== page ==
Tuesday, December 25, 2012

TBE Bar/Bat Mitzvah Commentary" Ari Singer-Freeman on Vayigash

Shabbat shalom!

This morning I have much to be thankful for.  For one, it’s my Bar Mitzvah. Also, my family and friends are here.  And finally, the entire world wasn’t destroyed last night in a massive Mayan apocalypse. 

Although the Mayan apocalypse was averted, my portion speaks about a disaster that affected the Middle East during ancient times. Imagine a drought lasting seven years – and this was BEFORE climate change!  In our world today, according to the Global Drought Monitor, 97,909,000 people are experiencing severe drought.

In Joseph’s time, there were fewer people experiencing drought, but the impact was far greater than it would be today. This was because there were few effective ways to store food and no established ways countries could share food. We know, from my parasha, that those were pretty desperate times.

Desperate times can bring out the best and worst in leaders.  Crises force leaders to make tough choices.  These choices can lead to the loss of freedoms that are sacrificed for what is perceived to be a greater good. When Joseph interpreted Pharaoh’s dreams, he recognized that there would be seven years of plenty followed by seven years of famine, but the dream did not tell him what to do. 

So, how did he deal with this crisis?

First, during the seven years of plenty, Joseph collected grain from the Egyptians.

Then, when the famine hit, he sold the grain back to the Egyptians. This is written in Genesis chapter 47, verse 14:   “And Joseph gathered up all the money that was found in the land of Egypt, and in the land of Canaan, for the corn which they bought; and Joseph brought the money into Pharaoh's house.”  

Then, when the Egyptians were without money, In verse 16,  "Joseph provided the Egyptians with grain in exchange for their cattle."

This exchange allowed the people to survive in the short term,  BUT reduced their ability to prosper in the future.  

Next, in verse 19, the people, gave their land and indentured themselves in exchange for food.  Once again, this exchange allowed the people to survive but at the cost of their personal liberty.

It is not surprising that the Egyptians would do anything in order to survive.  But, I wonder why Joseph took advantage of the hungry Egyptian people. To be fair to Joseph, indentured servitude was common at that time.  Still, it is troubling that an ancestor of Moses would use a famine to enslave Egyptians.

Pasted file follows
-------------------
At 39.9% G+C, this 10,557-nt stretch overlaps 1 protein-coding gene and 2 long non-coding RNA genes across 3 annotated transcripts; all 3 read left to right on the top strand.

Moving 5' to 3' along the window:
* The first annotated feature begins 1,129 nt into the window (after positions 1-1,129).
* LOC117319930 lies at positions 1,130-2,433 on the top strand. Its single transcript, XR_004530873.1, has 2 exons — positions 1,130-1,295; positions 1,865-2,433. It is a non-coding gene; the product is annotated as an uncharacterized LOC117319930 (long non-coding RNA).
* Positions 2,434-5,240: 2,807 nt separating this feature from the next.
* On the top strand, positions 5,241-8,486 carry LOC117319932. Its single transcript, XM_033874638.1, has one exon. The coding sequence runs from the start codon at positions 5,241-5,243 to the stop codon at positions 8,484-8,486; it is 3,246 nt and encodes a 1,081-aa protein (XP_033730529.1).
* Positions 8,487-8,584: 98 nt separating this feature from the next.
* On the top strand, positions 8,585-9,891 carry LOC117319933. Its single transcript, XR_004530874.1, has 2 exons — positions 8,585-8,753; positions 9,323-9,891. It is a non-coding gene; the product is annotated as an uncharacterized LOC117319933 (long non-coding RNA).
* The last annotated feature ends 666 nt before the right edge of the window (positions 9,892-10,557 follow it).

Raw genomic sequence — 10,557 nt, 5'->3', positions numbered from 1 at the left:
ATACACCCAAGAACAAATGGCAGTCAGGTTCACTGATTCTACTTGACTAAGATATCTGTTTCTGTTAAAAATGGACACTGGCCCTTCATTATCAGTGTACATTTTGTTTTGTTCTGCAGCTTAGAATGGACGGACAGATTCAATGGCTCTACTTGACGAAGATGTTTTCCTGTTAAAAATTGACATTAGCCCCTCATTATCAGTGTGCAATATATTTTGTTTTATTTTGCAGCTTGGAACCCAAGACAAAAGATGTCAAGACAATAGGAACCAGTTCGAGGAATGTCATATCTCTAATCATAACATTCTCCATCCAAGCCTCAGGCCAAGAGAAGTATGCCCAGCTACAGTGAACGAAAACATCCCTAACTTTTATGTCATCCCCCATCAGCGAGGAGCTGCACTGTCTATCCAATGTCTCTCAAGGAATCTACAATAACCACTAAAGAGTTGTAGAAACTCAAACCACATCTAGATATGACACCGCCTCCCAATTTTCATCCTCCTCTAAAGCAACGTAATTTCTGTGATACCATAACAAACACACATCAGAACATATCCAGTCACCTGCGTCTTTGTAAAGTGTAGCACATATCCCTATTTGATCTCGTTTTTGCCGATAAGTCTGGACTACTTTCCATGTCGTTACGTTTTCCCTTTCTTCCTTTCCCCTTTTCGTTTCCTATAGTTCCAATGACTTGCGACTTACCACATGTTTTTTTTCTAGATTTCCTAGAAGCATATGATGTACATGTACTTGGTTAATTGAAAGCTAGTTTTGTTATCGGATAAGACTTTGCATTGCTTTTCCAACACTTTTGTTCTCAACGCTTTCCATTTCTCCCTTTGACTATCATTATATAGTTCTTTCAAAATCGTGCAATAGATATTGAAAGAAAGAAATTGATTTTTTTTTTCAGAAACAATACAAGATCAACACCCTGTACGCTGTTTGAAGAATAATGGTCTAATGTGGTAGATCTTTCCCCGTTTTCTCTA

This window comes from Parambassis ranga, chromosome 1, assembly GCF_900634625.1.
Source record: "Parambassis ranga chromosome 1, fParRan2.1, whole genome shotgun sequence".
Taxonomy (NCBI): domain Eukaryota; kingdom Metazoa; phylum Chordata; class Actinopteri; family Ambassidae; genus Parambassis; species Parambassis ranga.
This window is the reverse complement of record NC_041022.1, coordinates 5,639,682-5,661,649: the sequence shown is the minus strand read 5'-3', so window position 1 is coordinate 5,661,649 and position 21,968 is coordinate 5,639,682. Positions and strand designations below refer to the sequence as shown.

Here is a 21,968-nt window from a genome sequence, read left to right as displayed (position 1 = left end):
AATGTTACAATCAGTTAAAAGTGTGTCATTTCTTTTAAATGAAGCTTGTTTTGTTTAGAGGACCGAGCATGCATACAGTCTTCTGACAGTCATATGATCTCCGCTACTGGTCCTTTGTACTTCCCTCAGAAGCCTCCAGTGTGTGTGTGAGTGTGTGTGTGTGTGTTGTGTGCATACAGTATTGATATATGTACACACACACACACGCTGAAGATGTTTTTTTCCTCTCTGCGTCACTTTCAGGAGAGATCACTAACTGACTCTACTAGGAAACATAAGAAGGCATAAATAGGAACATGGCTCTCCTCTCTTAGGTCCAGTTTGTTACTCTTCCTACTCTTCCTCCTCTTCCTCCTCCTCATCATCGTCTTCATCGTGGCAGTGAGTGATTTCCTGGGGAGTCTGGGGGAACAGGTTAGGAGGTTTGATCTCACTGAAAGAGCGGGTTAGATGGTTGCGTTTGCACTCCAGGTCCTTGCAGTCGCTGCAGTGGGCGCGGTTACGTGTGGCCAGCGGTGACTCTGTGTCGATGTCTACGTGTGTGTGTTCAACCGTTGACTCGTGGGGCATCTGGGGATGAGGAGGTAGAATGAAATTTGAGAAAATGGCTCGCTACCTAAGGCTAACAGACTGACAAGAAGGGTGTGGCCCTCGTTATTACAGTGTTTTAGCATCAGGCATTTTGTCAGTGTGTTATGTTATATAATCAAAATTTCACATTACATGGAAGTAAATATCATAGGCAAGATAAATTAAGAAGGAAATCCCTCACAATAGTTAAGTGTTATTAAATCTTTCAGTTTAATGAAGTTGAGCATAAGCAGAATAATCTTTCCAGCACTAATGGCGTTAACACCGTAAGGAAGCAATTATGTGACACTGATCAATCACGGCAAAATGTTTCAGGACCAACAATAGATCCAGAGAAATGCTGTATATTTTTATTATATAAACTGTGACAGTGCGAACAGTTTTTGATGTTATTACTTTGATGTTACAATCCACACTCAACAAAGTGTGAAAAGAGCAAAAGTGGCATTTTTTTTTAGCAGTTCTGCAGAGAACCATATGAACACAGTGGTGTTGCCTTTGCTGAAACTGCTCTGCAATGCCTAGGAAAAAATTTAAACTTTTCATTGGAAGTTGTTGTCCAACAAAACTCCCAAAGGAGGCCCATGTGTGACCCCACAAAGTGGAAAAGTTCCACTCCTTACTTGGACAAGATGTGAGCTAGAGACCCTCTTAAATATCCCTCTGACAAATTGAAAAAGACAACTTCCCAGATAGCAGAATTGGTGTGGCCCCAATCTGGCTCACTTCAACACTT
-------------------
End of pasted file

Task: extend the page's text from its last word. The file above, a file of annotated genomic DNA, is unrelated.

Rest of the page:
In many ways Joseph was an admirable man. He rose from slavery to become an important leader. He also forgave his brothers and helped them when they were in need. Like many leaders, Joseph made difficult choices; some of these choices were good and some were, at best, questionable.

In World War Two, FDR also made many good and some bad choices. Concerns about national security led him to imprison 120,000 Japanese Americans in internment camps. Like Joseph, FDR took away people’s freedoms.   However, FDR took away rights because he mistrusted people from a different race. The descendents of Joseph would be enslaved in Egypt because of similar mistrust.  Despite this poor choice, FDR is remembered as a great president because of his leadership during WWII and the great depression.

History has now come full circle, back to Egypt.  President Morsi is trying to concentrate power in the presidency at the expense of the judicial system. His purported purpose is to gain control over an unruly country.  However, it remains to be seen whether the Egyptians will, once again, trade their liberty for grain.   Perhaps, my sister Elena will be discussing this in her D’var Torah three years from now.

A different sort of problem facing the world today is the shrinking genetic diversity in the food chain. I became interested in the integrity of the food chain 3 summers ago when I saw the movie, Food Inc. Everyday livestock producers select animal breeds to raise. Generally, breeders select animals that grow quickly and require limited food or care. Because of this, many breeds of livestock are now endangered. These breeds are called heritage breeds. I have been spending 3 hours every weekend caring for animals at the Stamford Nature Center.I believe this is important work because the farm has many heritage breeds. The preservation of heritage breeds is essential because without genetic diversity, disease could easily wipe out an entire breed of animals.  I believe it is important to sustain the food chain before problems arise, rather than waiting and trying to solve problems once they exist.

I am donating $150.00 from my Bar Mitzvah gifts to buy a llama for a family in the Bolivian Andes. The llama will provide, transportation, fertilization, cooking fuel and wool to this family. The family will breed the llama and donate one of the offspring to another family. If you are interested in donating to this charity, you can learn more in my Bar Mitzvah book.

We all face crises in our lives, whether they be big, like war or recession, or small, like losing your library card (which I've done.  Twice).  How you deal with these problems is up to you, and making the right decision is never easy.  

Just ask Joseph.

No comments: